The chosen trees over the years showed all the perceived imperfections one might expect to see in completely wild-grown specimens, but in my eyes they were perfect, as was my perception of our family.
Every year my dad would wrangle the tree into a metal stand in the most central location of our little house and my mom would string up the multicolored lights we’d been using and reusing for years. We’d open the boxes of mostly homemade ornaments, each with its own story. There were dough angels, sculpted and painted by my mom, a marshmallow snowman on popsicle skis that I made in the third grade (and somehow had never deteriorated), and many other handmade treasures that sparkled more of sentiment than of beauty.
It was simple. Humble. Light on consumerism and heavy on love.
The Broken Pieces
I was about 12 years old the last time I remember feeling this kind of uncomplicated joy during the holidays. The years that followed were a blur of grief and anger, clouded by profound disappointment in the reality that my life and family would never be the same again. My parents divorced, my dad and brothers moved out, and I started a tumultuous decade spent looking for my lost bearings, as well as the fractured pieces of my deeply broken heart.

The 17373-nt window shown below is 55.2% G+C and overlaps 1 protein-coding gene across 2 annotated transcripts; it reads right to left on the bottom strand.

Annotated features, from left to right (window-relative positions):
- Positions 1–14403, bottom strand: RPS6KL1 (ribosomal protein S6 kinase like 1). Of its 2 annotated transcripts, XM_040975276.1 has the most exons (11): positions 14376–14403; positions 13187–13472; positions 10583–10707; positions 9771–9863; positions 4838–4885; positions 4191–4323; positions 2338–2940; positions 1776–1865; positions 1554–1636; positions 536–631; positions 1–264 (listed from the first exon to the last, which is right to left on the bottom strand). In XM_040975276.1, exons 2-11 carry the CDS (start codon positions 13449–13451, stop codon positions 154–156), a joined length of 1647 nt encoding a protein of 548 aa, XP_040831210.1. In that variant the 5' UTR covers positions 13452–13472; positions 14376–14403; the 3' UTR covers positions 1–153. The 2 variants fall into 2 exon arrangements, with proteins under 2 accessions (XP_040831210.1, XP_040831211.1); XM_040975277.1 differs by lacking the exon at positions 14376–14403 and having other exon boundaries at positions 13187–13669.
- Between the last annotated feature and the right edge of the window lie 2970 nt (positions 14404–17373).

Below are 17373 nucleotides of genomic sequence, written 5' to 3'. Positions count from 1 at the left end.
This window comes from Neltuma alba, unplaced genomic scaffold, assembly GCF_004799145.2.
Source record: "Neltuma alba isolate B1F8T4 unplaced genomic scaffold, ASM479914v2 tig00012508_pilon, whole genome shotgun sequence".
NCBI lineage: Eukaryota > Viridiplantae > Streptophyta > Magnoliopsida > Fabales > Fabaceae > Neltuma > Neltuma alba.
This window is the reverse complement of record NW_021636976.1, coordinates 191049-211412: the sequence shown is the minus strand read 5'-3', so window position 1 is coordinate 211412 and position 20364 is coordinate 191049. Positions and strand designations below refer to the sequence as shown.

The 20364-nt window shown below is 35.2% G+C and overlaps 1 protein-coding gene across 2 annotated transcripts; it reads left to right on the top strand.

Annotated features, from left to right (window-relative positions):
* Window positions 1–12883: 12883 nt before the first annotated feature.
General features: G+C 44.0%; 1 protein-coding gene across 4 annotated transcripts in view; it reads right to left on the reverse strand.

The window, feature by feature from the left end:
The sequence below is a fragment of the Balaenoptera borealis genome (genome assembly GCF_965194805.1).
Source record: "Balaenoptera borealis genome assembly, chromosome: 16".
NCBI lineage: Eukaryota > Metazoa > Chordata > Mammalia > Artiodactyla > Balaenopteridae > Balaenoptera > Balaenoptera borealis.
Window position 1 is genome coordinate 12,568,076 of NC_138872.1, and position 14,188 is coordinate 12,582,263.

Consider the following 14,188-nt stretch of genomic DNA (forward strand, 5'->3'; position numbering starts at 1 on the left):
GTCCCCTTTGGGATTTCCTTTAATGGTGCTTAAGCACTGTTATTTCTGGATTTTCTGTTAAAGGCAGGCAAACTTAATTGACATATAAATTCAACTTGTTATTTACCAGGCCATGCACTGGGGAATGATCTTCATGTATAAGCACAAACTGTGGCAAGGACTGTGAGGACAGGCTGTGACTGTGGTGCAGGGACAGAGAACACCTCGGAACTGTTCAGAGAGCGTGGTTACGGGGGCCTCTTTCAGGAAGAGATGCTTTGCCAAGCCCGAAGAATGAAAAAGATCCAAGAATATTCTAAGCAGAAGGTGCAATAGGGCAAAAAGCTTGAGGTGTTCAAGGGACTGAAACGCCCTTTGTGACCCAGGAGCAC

We haven’t had a Christmas together since.
Sorrow has colored the joy and good times I’ve shared with new faces in new seasons, and I’ve never been able to recapture the same full-and-satisfied feeling of those early, simple years.
Even in my adult life, Christmas is one part joy, one part sorrow. When my kids are lit up with wonder, I momentarily forget the heartaches I’ve held close for many years, and I find myself caught up in their excitement. I grasp for their boundless enthusiasm and try to borrow some for myself, but inevitably, when the house grows quiet after bedtime, the glow of multicolored lights shines from the corner of our living room and illuminates my privately held heartaches, and the tears come.